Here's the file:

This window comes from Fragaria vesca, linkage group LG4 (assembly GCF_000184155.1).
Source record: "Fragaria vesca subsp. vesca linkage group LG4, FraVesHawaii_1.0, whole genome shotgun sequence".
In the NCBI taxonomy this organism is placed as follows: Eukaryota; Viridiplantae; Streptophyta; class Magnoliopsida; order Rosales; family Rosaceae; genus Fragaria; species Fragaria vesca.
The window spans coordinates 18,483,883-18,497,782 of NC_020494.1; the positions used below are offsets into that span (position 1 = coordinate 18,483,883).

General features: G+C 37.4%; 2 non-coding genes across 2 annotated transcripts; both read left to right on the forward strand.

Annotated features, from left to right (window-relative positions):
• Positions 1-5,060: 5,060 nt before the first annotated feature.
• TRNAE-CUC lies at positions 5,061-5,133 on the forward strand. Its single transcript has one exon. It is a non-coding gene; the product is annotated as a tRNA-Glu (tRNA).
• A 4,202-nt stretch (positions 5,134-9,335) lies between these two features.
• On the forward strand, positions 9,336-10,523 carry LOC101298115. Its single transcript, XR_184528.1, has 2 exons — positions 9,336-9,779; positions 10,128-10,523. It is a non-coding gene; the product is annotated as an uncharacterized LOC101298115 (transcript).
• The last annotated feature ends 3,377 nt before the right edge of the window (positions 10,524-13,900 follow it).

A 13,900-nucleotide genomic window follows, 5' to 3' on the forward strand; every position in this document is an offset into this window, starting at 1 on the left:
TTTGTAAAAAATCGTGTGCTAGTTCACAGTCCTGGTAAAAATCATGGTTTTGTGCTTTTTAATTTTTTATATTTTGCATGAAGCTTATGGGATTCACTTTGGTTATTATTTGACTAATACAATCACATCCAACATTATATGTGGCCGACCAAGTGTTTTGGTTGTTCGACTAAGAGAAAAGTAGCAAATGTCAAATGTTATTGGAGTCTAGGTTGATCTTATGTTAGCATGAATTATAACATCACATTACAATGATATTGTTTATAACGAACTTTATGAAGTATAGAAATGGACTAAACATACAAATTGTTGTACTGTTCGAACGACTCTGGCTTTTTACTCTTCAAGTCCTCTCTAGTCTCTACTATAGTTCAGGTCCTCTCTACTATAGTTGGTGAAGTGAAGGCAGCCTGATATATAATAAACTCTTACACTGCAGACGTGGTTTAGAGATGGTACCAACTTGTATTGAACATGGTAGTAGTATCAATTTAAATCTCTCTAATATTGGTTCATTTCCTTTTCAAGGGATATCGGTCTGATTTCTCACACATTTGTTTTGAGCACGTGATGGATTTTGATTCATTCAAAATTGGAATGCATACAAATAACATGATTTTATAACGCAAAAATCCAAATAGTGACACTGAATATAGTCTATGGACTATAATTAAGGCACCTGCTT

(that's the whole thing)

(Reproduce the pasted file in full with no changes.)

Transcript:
This window comes from Fragaria vesca, linkage group LG4 (assembly GCF_000184155.1).
Source record: "Fragaria vesca subsp. vesca linkage group LG4, FraVesHawaii_1.0, whole genome shotgun sequence".
In the NCBI taxonomy this organism is placed as follows: Eukaryota; Viridiplantae; Streptophyta; class Magnoliopsida; order Rosales; family Rosaceae; genus Fragaria; species Fragaria vesca.
The window spans coordinates 18,483,883-18,497,782 of NC_020494.1; the positions used below are offsets into that span (position 1 = coordinate 18,483,883).

General features: G+C 37.4%; 2 non-coding genes across 2 annotated transcripts; both read left to right on the forward strand.

Annotated features, from left to right (window-relative positions):
• Positions 1-5,060: 5,060 nt before the first annotated feature.
• TRNAE-CUC lies at positions 5,061-5,133 on the forward strand. Its single transcript has one exon. It is a non-coding gene; the product is annotated as a tRNA-Glu (tRNA).
• A 4,202-nt stretch (positions 5,134-9,335) lies between these two features.
• On the forward strand, positions 9,336-10,523 carry LOC101298115. Its single transcript, XR_184528.1, has 2 exons — positions 9,336-9,779; positions 10,128-10,523. It is a non-coding gene; the product is annotated as an uncharacterized LOC101298115 (transcript).
• The last annotated feature ends 3,377 nt before the right edge of the window (positions 10,524-13,900 follow it).

A 13,900-nucleotide genomic window follows, 5' to 3' on the forward strand; every position in this document is an offset into this window, starting at 1 on the left:
TTTGTAAAAAATCGTGTGCTAGTTCACAGTCCTGGTAAAAATCATGGTTTTGTGCTTTTTAATTTTTTATATTTTGCATGAAGCTTATGGGATTCACTTTGGTTATTATTTGACTAATACAATCACATCCAACATTATATGTGGCCGACCAAGTGTTTTGGTTGTTCGACTAAGAGAAAAGTAGCAAATGTCAAATGTTATTGGAGTCTAGGTTGATCTTATGTTAGCATGAATTATAACATCACATTACAATGATATTGTTTATAACGAACTTTATGAAGTATAGAAATGGACTAAACATACAAATTGTTGTACTGTTCGAACGACTCTGGCTTTTTACTCTTCAAGTCCTCTCTAGTCTCTACTATAGTTCAGGTCCTCTCTACTATAGTTGGTGAAGTGAAGGCAGCCTGATATATAATAAACTCTTACACTGCAGACGTGGTTTAGAGATGGTACCAACTTGTATTGAACATGGTAGTAGTATCAATTTAAATCTCTCTAATATTGGTTCATTTCCTTTTCAAGGGATATCGGTCTGATTTCTCACACATTTGTTTTGAGCACGTGATGGATTTTGATTCATTCAAAATTGGAATGCATACAAATAACATGATTTTATAACGCAAAAATCCAAATAGTGACACTGAATATAGTCTATGGACTATAATTAAGGCACCTGCTT